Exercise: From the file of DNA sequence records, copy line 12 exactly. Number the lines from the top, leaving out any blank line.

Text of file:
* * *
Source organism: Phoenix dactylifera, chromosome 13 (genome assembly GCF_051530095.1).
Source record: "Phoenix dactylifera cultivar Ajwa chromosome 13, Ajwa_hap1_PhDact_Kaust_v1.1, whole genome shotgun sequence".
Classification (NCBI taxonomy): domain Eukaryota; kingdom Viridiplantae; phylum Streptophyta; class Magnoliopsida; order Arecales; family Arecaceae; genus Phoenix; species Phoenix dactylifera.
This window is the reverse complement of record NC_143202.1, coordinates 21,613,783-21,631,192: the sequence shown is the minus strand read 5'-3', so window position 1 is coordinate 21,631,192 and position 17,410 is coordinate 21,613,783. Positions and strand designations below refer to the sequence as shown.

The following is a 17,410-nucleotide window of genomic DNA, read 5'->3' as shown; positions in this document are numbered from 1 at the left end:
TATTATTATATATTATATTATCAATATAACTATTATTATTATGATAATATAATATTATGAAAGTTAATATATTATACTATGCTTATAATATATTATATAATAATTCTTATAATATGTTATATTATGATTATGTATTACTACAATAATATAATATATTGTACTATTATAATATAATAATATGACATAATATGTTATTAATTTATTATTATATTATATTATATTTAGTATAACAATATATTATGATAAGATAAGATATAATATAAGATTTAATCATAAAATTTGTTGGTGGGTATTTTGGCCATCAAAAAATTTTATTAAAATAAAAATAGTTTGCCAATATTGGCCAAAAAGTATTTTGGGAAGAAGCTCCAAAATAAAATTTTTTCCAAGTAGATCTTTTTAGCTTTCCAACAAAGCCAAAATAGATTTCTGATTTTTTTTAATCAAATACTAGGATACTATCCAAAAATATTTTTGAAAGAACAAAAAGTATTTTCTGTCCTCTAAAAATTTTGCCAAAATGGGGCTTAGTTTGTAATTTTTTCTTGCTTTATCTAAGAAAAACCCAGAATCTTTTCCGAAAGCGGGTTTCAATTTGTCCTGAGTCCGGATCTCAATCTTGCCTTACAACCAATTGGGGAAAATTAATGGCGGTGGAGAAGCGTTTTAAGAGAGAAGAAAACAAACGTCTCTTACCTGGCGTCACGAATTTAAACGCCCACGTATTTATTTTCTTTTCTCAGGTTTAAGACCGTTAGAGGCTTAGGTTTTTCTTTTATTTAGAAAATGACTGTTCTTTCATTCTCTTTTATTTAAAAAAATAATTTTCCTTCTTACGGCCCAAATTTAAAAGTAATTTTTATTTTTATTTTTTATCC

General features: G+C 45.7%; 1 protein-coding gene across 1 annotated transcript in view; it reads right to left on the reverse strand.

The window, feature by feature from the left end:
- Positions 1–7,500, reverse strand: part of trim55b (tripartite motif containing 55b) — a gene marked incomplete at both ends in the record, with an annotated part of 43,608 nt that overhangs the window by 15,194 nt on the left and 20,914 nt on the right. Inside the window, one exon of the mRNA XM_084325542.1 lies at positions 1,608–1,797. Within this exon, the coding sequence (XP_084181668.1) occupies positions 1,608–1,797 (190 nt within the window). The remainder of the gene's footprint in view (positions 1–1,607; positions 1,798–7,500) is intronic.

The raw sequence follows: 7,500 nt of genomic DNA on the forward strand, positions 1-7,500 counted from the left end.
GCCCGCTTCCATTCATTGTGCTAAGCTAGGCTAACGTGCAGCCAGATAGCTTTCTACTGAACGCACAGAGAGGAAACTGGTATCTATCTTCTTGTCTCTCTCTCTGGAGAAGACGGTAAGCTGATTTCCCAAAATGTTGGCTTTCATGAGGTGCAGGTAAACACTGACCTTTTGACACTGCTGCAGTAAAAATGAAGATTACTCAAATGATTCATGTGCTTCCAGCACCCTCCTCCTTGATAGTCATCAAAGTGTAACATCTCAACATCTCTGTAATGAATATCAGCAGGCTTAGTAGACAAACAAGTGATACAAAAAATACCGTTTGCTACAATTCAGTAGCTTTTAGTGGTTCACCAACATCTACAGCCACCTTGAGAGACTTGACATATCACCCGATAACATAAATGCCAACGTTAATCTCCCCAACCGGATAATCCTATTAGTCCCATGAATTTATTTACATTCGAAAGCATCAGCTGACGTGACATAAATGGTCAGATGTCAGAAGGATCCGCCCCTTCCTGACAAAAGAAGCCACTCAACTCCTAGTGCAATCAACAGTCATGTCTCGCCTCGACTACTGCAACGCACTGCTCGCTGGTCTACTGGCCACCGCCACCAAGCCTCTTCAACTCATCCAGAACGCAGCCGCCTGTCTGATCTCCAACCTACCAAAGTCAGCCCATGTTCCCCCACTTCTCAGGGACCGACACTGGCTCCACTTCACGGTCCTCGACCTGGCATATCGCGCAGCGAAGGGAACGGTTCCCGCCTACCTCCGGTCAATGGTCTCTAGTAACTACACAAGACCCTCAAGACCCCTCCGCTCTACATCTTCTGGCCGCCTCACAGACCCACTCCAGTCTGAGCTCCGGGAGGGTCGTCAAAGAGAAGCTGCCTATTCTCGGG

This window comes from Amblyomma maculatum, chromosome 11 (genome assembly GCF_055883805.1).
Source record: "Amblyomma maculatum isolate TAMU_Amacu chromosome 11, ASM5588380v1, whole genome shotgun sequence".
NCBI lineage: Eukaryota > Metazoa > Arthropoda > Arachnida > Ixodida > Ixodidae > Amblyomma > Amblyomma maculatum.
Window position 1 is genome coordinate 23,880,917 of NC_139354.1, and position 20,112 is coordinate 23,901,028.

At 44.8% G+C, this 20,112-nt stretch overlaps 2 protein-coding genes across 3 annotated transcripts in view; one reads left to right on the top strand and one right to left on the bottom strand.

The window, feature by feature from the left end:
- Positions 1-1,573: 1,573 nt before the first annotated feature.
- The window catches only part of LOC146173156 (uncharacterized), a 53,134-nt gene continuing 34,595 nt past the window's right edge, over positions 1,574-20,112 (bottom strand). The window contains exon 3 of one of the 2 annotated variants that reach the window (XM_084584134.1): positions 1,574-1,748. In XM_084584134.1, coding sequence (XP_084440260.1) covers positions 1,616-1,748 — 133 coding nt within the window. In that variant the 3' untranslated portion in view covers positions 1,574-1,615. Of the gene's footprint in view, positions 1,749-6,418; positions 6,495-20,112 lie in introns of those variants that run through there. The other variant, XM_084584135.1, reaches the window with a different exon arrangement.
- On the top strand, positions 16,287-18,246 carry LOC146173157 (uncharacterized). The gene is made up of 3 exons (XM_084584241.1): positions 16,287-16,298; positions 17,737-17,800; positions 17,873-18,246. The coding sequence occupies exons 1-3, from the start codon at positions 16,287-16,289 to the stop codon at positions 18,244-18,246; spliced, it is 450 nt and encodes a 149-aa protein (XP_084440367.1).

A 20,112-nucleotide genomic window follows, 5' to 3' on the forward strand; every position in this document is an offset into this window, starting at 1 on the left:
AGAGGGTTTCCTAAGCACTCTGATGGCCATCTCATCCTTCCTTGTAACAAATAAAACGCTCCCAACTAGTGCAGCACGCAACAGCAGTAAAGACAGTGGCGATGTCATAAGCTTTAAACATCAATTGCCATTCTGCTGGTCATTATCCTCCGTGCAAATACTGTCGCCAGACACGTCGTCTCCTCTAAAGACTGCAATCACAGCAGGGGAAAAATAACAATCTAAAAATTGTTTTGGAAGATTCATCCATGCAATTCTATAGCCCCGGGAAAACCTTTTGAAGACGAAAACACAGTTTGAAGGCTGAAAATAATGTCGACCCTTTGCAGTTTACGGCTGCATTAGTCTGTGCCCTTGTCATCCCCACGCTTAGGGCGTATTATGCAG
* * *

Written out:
This window comes from Amblyomma maculatum, chromosome 11 (genome assembly GCF_055883805.1).